News from Zoos
Oregon Silverspot Population Supplementation
Habitat loss and degradation has greatly affected the Oregon silverspot (Speyria zerene hyppolyta) and the six different
locations where this butterfly lives in the Pacific Northwest. The greatest affect has been on the silverspot's
larval host plant, which now has to compete with non-native grasses. In 1980, the US Fish and Wildlife Service
(USFWS) listed the Oregon silverspot as a threatened species. In 1998, the silverspot population at The Nature
Conservancy's Cascade Head Preserve dropped to 57 individuals. This prompted the Oregon Zoo, The Nature
Conservancy, Lewis & Clark University and USFWS to join forces and begin working on a captive rearing and
release program to supplement the current populations.
The rapidly declining population at the Cascade Head Preserve made it the perfect location for the first supplementation.
In September 1999, Nature Conservancy volunteers captured 10 adult butterflies. These 10 adults
produced enough eggs that volunteers rereleased 107 adult butterflies into the wild. A survey of Cascade Head's
silverspot population in 2000 showed a 21% increase over the 1999 population. Based on the success of the first
release, the four organizations are planning additional releases at Cascade Head and possibly another site in 2002.
[Source: Blair Csuti and David Shepherdson, Oregon Zoo]
Saint Louis Zoo Receives Leadership Gift for New Exhibit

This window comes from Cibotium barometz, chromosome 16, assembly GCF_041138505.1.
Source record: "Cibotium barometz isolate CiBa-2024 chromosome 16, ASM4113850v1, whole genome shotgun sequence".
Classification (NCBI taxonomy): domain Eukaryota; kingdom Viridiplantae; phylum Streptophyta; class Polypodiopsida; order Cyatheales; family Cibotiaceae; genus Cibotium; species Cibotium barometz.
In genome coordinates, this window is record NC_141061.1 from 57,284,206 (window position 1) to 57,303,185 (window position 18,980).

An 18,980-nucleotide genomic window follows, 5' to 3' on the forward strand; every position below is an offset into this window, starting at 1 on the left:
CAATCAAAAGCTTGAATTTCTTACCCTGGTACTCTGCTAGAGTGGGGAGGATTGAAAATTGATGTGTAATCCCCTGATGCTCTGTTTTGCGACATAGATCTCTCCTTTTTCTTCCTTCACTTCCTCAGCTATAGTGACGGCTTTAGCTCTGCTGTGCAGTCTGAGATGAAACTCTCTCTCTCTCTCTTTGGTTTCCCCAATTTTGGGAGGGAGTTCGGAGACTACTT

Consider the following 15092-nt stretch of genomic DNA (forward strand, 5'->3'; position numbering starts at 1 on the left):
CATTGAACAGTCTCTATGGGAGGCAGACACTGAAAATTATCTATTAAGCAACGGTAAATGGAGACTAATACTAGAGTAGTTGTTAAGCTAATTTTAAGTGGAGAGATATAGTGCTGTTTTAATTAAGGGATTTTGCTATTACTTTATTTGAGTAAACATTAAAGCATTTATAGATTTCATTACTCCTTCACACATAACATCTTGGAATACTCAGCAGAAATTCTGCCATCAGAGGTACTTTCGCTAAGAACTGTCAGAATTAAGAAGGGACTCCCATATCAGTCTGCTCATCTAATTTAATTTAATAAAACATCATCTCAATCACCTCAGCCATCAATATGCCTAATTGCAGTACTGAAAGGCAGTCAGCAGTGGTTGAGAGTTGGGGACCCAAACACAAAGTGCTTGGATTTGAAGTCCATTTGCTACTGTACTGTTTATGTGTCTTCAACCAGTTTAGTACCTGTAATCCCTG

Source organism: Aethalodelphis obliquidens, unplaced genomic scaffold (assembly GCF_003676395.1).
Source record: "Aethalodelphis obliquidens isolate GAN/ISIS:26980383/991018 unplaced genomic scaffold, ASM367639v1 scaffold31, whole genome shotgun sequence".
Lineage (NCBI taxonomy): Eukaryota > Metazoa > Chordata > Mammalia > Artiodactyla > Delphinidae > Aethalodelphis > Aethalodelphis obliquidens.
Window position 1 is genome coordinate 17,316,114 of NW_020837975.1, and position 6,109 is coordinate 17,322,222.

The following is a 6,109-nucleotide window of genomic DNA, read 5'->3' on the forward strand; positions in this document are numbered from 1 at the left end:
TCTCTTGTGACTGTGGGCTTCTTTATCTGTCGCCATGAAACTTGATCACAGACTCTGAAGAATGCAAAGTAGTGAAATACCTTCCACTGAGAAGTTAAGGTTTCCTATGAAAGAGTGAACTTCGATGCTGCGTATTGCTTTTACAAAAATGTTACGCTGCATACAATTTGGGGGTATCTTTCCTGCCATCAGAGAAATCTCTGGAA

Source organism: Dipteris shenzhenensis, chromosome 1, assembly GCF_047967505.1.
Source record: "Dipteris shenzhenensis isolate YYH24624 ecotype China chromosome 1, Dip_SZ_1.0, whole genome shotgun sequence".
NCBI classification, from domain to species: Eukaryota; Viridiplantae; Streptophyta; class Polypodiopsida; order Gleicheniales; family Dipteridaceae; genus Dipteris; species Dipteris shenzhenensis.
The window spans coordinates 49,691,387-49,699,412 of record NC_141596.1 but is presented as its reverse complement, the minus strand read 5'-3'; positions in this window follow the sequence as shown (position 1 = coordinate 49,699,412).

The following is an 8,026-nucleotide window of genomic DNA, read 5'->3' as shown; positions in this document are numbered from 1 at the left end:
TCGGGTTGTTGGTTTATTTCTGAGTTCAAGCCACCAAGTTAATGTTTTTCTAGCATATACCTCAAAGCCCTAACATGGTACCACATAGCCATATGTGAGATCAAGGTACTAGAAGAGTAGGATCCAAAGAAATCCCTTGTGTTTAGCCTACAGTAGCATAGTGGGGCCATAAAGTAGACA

The Saint Louis Zoo received a commitment of $1.5 million from the David B. Lichtenstein Foundation for the
construction of its new Penguin & Puffin Coast exhibit. The Lichtenstein Penguin Cove will feature the first
walk-through Antarctic penguin exhibit in North America. The exhibit will also offer two large indoor habitats,
one for Antarctic penguins and one for puffins. Both will give visitors underwater viewing in a rugged,
naturalistic coastline exhibit. Penguin & Puffin Coast will also feature puffins and Humboldt penguins. The completion
of Puffin Bay will bring the colorful birds to the zoo for the first time. The exhibit is slated to open in 2002.
Asian Otter Survey and Awareness Program
Throughout most of Asia, the otter is the top freshwater and wetland carnivore, but conservation efforts in this region
have placed more emphasis on larger mammals. Increased industrialization and population have altered the otter's
habitat as well as reduced the otter population. In more industrialized countries, the otter has almost disappeared and
in other countries, there is no reliable information on the status of their populations.
AZA's Small Carnivore Taxon Advisory Group (TAG) and Asian Small-clawed Otter Species Survival Plan
(SSP) are working closely with Asian officials, such as the IUCN Asian Otter Secretariat in Sri Lanka, on a series of
projects. One project is to survey Cambodia, Laos, Myanmar, Malaysia, Thailand, Vietnam and Indonesia for
hairynosed otters. Another project is to conduct a general survey in western Asia and create awareness programs
about otters and their importance in countries like Pakistan, Nepal and India. The results of the surveys are now coming
back to the Secretariat, the TAG and the SSP. Once the size and locations of the populations are determined, these
groups will determine a course of action.
[Source: AZA in Action]